I can’t begin to tell you how many times I hear teachers and parents who call me for advice to help a child that can’t sit still in the classroom. They ask me to create a Sensory Diet for this child (i.e a set of activities and tools incorporated several times a day in the child’s routine). I do believe in the benefits of a Sensory Diet however, I am VERY aware of its limitations as well. This is by NO means the magic bullet! A Sensory Diet is NOT A REPLACEMENT FOR AN ACTIVE OUTDOOR LIFESTYLE! One that provides children with the opportunity to run, jump, roll, climb, fall etc… (all important components of developing a healthy vestibular and proprioceptive system) I in fact believe that providing them with a Sensory Diet sets up these children for failure and greater frustration to the child AND caretakers! When a Sensory Diet falls short (which it almost always does), we then raise our hands to the sky and we say…”We’ve tried everything!” as though this child is now hopeless.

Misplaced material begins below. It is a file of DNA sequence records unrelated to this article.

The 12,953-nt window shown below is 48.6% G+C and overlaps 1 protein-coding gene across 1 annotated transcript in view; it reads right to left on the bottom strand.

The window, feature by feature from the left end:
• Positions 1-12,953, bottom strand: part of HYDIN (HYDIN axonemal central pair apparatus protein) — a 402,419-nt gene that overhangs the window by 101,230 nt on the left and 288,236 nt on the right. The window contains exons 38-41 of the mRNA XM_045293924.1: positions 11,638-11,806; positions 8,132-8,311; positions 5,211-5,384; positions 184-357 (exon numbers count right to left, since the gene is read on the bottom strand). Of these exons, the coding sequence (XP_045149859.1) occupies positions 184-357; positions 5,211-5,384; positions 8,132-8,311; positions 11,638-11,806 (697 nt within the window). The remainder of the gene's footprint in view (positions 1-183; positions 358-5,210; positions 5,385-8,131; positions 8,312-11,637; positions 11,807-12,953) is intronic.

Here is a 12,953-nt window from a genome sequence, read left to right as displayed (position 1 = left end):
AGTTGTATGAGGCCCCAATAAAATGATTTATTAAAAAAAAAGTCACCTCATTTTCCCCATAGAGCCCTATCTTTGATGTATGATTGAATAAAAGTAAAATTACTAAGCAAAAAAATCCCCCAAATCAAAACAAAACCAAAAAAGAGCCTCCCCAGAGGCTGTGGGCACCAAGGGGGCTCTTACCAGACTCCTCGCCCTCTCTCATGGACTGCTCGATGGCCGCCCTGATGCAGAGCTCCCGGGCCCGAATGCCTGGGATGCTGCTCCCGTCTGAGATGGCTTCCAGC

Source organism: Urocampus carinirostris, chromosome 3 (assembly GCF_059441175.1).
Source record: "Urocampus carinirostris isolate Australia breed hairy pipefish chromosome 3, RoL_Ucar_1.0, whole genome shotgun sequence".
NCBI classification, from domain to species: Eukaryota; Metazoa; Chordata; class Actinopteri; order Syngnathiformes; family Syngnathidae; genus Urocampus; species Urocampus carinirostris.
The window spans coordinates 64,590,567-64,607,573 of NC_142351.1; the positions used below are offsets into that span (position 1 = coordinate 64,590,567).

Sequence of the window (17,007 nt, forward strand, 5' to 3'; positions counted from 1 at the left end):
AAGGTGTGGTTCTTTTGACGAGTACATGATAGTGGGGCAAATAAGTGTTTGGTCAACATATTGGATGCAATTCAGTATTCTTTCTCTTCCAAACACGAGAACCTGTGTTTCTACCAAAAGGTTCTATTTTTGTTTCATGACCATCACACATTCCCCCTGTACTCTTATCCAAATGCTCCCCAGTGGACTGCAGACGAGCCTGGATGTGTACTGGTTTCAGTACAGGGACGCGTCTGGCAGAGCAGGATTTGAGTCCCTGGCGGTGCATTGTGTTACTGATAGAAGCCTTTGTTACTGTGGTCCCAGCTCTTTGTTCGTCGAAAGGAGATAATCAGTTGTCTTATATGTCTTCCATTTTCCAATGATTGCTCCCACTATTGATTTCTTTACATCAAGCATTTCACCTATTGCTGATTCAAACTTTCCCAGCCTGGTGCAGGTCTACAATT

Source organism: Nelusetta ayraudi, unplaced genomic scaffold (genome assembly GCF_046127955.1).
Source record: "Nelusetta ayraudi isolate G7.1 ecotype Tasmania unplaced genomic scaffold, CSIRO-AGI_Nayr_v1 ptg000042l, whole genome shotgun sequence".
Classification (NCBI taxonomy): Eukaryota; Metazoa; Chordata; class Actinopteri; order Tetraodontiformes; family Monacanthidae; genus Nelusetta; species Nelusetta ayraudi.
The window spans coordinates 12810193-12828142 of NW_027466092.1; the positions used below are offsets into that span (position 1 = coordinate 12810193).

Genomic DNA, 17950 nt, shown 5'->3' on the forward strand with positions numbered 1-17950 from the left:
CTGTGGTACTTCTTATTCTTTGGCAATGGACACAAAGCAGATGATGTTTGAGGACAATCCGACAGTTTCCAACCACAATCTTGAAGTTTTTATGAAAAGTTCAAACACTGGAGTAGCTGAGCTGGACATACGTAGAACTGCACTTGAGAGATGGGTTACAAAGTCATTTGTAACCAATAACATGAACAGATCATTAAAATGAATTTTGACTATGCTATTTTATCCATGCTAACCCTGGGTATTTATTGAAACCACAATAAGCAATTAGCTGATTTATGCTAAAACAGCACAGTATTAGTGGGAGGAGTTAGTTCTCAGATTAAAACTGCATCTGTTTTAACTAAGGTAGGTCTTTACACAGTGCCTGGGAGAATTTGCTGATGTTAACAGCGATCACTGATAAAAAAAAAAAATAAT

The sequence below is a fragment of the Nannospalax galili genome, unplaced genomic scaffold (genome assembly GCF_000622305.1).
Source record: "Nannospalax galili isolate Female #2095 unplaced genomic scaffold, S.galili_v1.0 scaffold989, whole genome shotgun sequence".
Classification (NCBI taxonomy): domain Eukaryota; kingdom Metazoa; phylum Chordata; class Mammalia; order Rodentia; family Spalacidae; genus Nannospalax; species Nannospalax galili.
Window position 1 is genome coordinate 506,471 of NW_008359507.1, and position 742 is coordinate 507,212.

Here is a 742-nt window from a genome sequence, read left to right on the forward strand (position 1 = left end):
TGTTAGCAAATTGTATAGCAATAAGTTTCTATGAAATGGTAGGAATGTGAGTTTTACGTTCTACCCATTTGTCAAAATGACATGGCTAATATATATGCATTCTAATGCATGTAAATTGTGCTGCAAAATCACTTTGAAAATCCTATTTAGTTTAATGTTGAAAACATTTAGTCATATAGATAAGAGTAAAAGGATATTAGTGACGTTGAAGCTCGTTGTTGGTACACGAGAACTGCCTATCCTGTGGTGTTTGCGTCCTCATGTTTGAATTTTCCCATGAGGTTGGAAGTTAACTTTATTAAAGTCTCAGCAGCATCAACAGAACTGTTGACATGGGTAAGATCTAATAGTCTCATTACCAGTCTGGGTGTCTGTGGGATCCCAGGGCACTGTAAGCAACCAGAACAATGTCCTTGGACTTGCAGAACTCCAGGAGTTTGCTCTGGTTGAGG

Children need to MOVE in order to LEARN and furthermore, they need to be OUTDOORS in NATURE, a natural environment where they touch, smell, taste, observe their world.They do not need to be entertained but rather learn to use what is out there in nature to play, create and use their imagination! Otherwise, what we begin to see are children that don’t know how to play alone, keep themselves busy, they fidget, tune out, disrupt the class by talking or getting up and they are singled out as having an issue.
When I observe classrooms, I often wonder how is it that the children who “behave” are not the ones that are singled out! They ARE CHILDREN! They are SUPPOSE to move, test boundaries, become excited and express it with their bodies! What we need in the schools (and at home) is NOT more academics, more homework more sitting (or even standing) to learn. We do not need to incorporate a Sensory Diet 3 times a day for 15/20min (an added burden to teachers and busy parents). What we need is for children to play and learn OUTSIDE as much as possible! They have a lifetime ahead of them for academics but only a short time to be children!
I encourage parents to push for longer recess, more frequent PE, classroom lessons that incorporate real life experience such as going outside or field trips and hands-on teaching methods.